Thursday, September 20, 2012

Dishwasher Myths

1. Dishwashers kill germs
2. Dishwashers use used less water than washing by hand
3. Dishwashers are timesavers when there are a lot of dishes to be washed.

Do today's dishwashers really kill germs or do they just provide new and different ways for germs to multiply? They grind food particles exceedingly small and recycle the water constantly, so the same tiny particles slosh over dishes frequently, just as they would in a pan of hot soapy water. Saves water over conventional dishwasher methods, but is it safe? And is the final rinse water really fresh? Can a machine that uses fewer than 3 gallons get that many dishes really clean?

There is no drying cycle. Water pools on flat surfaces. Having to dry all the glassware by hand is an annoyance. Sometimes I toss incompletely dry flatware into the flatware drawer. I put away dishes that are not completely dry. How is this better than the old days, when we either covered the counter with drying items or roped a family member into drying and putting away? The real reason counter tops of the 1950s had no clutter is that we needed a place to put wet things while we washed the rest of the dishes.

I've noticed tiny dark dots on all my glassware and vintage Tupperware containers. Those new disposable food savers never look clean after a trip through the dishwasher. I always end up washing them by hand. Having to wash them by hand points up how very flimsy they are, and makes me long for the old plastic stuff. Glass is better for food quality, but  it's heavy. 

I run the dishwasher on empty, with vinegar, every month to clean it, just as I did for its predecessor, which dried dishes and did not endlessly recycle the same water.  Contrary to the instructions from the manufacturer, I do rinse dishes before putting them into the dishwasher. I take reasonable precautions to ensure that items that go into the dishwasher come out cleaner, or at least not needing to be washed again.

Yet each time the dishwasher is opened dark spots make fresh-from-the-dishwasher items look dirty. I have dark spots on flatware. If I do nothing, this leads to pitting. I have dark spots on my Corelle, which leads me to wash the dishes again, heat water to boiling, and pour it over the dishes, which I then let air dry. I scrub glasses with abrasive cleaners and pour boiling water over them. I'm rewashing just about everything I put into the dishwasher, the energy-saving, water conserving, convenient, healthy dishwasher.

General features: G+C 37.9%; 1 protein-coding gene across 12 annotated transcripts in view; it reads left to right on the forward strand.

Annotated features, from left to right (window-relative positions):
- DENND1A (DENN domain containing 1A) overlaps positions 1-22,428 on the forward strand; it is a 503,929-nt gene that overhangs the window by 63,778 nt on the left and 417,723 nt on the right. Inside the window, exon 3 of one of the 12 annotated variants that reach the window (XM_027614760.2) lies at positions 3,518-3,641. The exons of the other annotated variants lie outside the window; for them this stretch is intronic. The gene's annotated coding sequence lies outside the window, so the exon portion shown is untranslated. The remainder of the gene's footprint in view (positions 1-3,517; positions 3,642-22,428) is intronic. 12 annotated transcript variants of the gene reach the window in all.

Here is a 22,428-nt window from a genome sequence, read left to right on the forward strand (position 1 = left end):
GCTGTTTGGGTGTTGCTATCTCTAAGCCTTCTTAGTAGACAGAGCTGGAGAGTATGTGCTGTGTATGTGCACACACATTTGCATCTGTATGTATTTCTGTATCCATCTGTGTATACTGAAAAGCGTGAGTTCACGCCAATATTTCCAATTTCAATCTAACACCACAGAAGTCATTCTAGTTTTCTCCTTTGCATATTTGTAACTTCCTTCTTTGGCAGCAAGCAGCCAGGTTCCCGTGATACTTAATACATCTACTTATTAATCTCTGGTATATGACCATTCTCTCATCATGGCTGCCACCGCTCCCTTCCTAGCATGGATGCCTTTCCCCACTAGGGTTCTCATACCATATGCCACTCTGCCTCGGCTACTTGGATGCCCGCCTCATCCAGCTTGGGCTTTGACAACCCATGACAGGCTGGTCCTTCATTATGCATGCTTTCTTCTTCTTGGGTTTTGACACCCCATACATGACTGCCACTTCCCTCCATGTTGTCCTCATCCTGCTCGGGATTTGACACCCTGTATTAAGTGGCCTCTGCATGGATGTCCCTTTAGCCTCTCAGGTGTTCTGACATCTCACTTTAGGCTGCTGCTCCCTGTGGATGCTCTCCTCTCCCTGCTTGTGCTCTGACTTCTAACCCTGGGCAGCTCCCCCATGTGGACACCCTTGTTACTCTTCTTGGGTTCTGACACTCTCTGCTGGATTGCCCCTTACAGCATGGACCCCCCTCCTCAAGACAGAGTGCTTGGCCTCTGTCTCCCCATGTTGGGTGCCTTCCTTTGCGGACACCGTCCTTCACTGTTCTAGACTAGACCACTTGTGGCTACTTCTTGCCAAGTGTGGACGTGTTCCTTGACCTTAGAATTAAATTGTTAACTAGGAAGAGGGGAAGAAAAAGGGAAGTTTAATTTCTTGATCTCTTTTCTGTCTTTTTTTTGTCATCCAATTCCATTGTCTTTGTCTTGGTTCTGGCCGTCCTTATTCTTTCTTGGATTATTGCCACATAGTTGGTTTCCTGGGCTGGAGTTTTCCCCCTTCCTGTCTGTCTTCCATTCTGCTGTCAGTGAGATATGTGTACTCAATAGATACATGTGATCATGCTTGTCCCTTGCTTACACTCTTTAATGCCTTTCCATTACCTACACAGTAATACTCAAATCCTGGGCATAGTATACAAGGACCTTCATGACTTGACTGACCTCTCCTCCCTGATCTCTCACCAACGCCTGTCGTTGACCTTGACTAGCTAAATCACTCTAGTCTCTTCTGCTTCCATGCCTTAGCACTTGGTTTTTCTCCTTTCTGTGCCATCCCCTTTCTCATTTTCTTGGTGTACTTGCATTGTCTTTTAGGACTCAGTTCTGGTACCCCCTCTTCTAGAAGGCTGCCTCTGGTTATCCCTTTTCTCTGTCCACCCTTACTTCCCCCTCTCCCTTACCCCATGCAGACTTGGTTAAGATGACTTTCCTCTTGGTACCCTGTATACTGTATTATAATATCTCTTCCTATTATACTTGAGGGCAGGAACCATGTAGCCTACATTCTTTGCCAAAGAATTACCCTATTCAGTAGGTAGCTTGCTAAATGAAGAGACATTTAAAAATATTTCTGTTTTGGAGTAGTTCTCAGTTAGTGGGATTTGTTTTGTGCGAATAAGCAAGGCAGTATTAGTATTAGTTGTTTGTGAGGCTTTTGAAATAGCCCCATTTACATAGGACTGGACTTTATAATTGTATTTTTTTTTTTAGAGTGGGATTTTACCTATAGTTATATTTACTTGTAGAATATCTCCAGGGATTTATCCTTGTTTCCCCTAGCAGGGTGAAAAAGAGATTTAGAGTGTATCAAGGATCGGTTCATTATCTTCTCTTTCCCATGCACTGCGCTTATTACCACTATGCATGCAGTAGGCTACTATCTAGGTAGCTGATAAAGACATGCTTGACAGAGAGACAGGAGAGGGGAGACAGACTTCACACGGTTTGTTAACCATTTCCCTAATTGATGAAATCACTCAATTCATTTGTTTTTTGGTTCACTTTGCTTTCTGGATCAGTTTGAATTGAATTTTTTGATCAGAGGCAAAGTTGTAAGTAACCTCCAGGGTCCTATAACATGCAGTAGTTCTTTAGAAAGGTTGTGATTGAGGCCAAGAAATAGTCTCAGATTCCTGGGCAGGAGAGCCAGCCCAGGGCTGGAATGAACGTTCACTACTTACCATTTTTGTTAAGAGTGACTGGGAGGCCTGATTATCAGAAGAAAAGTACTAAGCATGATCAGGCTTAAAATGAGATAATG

It's not all that convenient. Dark spots imply it isn't healthy.

I'm beginning to think that my so called dishwasher would be of more use if I used it only as a dish drying rack. That's the ticket. What I really need is a roll out multi-tier rack stationed over a drain.  Low tech. Almost no tech. 

Bosch 500 Series 24-in Built-In Dishwasher (Stainless) ENERGY STAR
This is the latest incarnation of the dishwasher I do battle with daily.

Sunday, September 16, 2012

Yard Sign

"Who doesn't love a free yard sign?" the email wanted to know.  

I don't love yard signs. It never occurred to me that yard signs were lovable.  If the yard sign is for a yard sale, I'm interested, but hardly in love. 

When I grew up, the only yard signs I saw were crosses burned into lawns, and those are fairly unlovable symbols of hate. Where I grew up, near the alphabet agencies, people didn't advertise their affiliations for fear of losing employment opportunities. We handed over cash rather than write checks to political parties, we quietly marched off and voted on the appropriate days, and rarely discussed national politics in groups of more than three. "Who doesn't love a free yard sign" tells me more about the age of the writer than it does about the candidate they want me to volunteer to help.

Some yards are veritable thickets of names, supporting every candidate from president to city council. Some yards sport a new biblical quotation each week. Some advertise niche festivals, love for a specific breed of dog, the fact that a child has graduated from high school, joined the Marines or has a birthday. Every contractor who works on a house, from roofing to installing vinyl flooring, wants to put out a yard sign. Houses for sale have additional yard signs proclaiming open houses on Sundays. What this really means is that traffic will be very slow because cars will line both sides of the street, which is not really able to accommodate 3 lanes.

Yard signs are like Facebook. People can't take time for personal interaction, so they put up yard signs, some of which are 6 feet tall and have guy wires on each side.  They're like small scale billboards, and they stay up for MONTHS. You know the ones, they're printed in red on screaming yellow plastic and they have streamers at first, until ripped of by the wind or children.

The wire frame from the yard sign has its uses. Several of them support chicken wire to protect a garden from grabby pests. A single one supports bloom-heavy flowering plants. When imagination fails, the frames can go in the recycling bin.